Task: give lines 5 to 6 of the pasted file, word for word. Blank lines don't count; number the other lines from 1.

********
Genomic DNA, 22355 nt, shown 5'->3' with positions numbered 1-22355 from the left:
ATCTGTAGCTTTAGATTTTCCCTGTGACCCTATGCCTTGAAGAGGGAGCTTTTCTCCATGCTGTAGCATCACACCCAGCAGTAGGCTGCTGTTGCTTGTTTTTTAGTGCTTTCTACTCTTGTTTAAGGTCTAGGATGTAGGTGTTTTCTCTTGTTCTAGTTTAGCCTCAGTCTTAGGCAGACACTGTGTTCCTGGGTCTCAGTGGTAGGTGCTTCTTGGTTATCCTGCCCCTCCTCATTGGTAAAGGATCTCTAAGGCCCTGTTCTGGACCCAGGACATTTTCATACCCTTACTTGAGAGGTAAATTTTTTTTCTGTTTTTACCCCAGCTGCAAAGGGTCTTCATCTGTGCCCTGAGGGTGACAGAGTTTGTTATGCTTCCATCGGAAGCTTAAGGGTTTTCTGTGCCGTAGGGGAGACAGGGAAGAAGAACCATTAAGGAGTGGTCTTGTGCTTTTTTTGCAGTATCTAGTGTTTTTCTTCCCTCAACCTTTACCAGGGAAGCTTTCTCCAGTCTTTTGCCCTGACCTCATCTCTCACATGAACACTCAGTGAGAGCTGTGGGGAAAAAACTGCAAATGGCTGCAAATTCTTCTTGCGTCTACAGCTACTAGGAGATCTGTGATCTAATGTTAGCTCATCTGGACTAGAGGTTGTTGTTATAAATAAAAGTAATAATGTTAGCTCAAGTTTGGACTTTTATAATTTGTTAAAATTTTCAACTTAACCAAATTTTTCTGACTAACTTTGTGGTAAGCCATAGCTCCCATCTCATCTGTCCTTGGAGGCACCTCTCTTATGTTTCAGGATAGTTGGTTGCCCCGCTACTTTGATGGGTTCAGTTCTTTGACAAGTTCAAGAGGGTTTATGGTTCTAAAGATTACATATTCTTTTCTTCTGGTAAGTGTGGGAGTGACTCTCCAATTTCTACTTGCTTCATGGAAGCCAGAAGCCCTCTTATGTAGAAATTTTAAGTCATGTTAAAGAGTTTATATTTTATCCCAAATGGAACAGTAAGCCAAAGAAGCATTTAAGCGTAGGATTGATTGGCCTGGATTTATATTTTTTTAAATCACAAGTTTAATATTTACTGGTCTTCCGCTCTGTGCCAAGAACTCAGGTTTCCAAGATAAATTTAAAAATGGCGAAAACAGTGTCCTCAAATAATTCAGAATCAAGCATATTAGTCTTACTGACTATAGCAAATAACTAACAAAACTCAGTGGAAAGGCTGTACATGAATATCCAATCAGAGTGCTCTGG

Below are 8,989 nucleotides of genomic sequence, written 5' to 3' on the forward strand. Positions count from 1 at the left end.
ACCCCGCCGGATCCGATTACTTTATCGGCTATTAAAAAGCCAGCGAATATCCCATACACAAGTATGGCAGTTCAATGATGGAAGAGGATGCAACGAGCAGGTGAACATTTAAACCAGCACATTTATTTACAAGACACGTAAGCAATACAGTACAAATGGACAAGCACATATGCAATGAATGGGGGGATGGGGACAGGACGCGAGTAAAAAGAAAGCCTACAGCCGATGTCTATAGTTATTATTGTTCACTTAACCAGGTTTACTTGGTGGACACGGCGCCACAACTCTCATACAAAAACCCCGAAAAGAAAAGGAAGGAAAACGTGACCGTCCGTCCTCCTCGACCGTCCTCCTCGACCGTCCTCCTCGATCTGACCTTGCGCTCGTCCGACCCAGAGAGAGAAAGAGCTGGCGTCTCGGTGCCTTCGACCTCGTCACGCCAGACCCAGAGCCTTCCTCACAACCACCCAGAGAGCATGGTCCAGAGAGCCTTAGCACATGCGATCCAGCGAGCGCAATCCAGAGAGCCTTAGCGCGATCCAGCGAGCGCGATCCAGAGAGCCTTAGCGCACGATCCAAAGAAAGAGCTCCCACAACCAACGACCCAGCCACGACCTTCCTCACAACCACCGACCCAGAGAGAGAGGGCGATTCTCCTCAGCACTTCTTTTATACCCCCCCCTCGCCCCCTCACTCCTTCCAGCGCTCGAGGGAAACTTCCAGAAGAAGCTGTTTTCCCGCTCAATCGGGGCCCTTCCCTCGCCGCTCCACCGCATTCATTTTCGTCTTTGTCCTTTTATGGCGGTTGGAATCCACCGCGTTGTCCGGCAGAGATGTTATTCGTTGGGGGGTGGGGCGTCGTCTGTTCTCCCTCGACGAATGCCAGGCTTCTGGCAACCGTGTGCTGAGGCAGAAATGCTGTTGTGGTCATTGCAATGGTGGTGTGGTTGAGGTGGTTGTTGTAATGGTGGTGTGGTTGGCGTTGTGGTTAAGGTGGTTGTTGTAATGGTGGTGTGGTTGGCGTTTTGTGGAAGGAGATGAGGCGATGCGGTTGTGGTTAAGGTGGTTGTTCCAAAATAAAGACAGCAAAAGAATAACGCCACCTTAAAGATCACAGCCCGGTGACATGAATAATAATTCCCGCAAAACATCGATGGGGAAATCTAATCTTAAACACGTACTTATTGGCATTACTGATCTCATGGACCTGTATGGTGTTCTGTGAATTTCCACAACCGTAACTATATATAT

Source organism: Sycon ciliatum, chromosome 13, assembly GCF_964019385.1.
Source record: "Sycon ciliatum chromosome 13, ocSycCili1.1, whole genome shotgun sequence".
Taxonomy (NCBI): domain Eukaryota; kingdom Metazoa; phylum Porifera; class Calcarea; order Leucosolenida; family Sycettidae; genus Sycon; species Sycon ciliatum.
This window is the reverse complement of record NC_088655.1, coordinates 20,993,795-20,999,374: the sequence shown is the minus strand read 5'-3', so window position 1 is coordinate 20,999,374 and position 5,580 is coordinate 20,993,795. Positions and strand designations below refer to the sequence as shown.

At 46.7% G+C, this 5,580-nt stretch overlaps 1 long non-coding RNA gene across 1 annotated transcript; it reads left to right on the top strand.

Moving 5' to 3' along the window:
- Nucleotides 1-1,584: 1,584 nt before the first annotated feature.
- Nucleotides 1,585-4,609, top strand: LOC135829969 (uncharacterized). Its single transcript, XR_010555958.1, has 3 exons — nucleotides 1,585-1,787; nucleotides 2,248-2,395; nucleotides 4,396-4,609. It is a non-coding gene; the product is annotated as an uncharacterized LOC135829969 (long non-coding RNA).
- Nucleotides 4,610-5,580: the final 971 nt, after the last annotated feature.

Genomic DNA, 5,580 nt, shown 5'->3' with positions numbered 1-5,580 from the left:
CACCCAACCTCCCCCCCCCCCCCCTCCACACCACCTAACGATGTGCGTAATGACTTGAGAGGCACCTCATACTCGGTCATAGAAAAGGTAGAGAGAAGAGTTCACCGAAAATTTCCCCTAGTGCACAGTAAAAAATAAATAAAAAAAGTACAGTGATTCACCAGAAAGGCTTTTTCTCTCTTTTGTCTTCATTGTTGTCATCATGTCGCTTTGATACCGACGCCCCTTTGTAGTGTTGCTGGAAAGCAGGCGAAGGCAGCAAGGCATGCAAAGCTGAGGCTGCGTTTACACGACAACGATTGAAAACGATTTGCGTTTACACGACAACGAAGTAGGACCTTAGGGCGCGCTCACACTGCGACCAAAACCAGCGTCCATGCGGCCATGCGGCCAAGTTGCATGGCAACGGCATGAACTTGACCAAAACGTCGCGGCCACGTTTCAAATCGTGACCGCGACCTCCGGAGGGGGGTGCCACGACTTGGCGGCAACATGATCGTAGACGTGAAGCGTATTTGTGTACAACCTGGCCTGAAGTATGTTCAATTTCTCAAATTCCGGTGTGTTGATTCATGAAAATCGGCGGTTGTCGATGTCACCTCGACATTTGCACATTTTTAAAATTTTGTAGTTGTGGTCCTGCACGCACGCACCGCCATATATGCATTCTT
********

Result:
Source organism: Sycon ciliatum, chromosome 13, assembly GCF_964019385.1.
Source record: "Sycon ciliatum chromosome 13, ocSycCili1.1, whole genome shotgun sequence".